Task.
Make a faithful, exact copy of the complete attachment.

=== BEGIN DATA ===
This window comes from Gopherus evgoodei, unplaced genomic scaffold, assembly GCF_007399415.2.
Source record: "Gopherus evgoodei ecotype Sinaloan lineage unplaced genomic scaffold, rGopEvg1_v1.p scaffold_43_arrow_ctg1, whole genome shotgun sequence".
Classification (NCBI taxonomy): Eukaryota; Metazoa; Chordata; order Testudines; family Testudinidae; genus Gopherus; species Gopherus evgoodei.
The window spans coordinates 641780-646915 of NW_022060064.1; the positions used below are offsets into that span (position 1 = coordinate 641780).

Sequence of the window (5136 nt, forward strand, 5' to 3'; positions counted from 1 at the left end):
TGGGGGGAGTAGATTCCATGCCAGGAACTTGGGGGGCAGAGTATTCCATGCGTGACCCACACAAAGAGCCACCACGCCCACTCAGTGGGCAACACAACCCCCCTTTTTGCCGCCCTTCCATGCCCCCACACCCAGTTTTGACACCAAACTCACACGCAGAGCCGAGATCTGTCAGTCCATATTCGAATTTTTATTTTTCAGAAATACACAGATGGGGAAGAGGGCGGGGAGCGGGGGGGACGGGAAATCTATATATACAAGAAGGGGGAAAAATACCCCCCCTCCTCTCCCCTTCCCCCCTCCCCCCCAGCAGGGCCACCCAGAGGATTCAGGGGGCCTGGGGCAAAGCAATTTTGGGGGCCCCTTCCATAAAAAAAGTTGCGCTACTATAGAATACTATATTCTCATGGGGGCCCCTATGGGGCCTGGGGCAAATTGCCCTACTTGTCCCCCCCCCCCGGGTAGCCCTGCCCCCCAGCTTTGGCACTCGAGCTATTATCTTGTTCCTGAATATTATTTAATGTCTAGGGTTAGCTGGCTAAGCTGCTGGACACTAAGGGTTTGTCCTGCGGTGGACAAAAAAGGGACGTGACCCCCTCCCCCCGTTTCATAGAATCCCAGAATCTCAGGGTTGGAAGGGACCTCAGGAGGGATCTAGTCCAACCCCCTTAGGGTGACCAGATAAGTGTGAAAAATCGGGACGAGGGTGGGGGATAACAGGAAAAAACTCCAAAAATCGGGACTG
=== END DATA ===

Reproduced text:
This window comes from Gopherus evgoodei, unplaced genomic scaffold, assembly GCF_007399415.2.
Source record: "Gopherus evgoodei ecotype Sinaloan lineage unplaced genomic scaffold, rGopEvg1_v1.p scaffold_43_arrow_ctg1, whole genome shotgun sequence".
Classification (NCBI taxonomy): Eukaryota; Metazoa; Chordata; order Testudines; family Testudinidae; genus Gopherus; species Gopherus evgoodei.
The window spans coordinates 641780-646915 of NW_022060064.1; the positions used below are offsets into that span (position 1 = coordinate 641780).

Sequence of the window (5136 nt, forward strand, 5' to 3'; positions counted from 1 at the left end):
TGGGGGGAGTAGATTCCATGCCAGGAACTTGGGGGGCAGAGTATTCCATGCGTGACCCACACAAAGAGCCACCACGCCCACTCAGTGGGCAACACAACCCCCCTTTTTGCCGCCCTTCCATGCCCCCACACCCAGTTTTGACACCAAACTCACACGCAGAGCCGAGATCTGTCAGTCCATATTCGAATTTTTATTTTTCAGAAATACACAGATGGGGAAGAGGGCGGGGAGCGGGGGGGACGGGAAATCTATATATACAAGAAGGGGGAAAAATACCCCCCCTCCTCTCCCCTTCCCCCCTCCCCCCCAGCAGGGCCACCCAGAGGATTCAGGGGGCCTGGGGCAAAGCAATTTTGGGGGCCCCTTCCATAAAAAAAGTTGCGCTACTATAGAATACTATATTCTCATGGGGGCCCCTATGGGGCCTGGGGCAAATTGCCCTACTTGTCCCCCCCCCCCGGGTAGCCCTGCCCCCCAGCTTTGGCACTCGAGCTATTATCTTGTTCCTGAATATTATTTAATGTCTAGGGTTAGCTGGCTAAGCTGCTGGACACTAAGGGTTTGTCCTGCGGTGGACAAAAAAGGGACGTGACCCCCTCCCCCCGTTTCATAGAATCCCAGAATCTCAGGGTTGGAAGGGACCTCAGGAGGGATCTAGTCCAACCCCCTTAGGGTGACCAGATAAGTGTGAAAAATCGGGACGAGGGTGGGGGATAACAGGAAAAAACTCCAAAAATCGGGACTG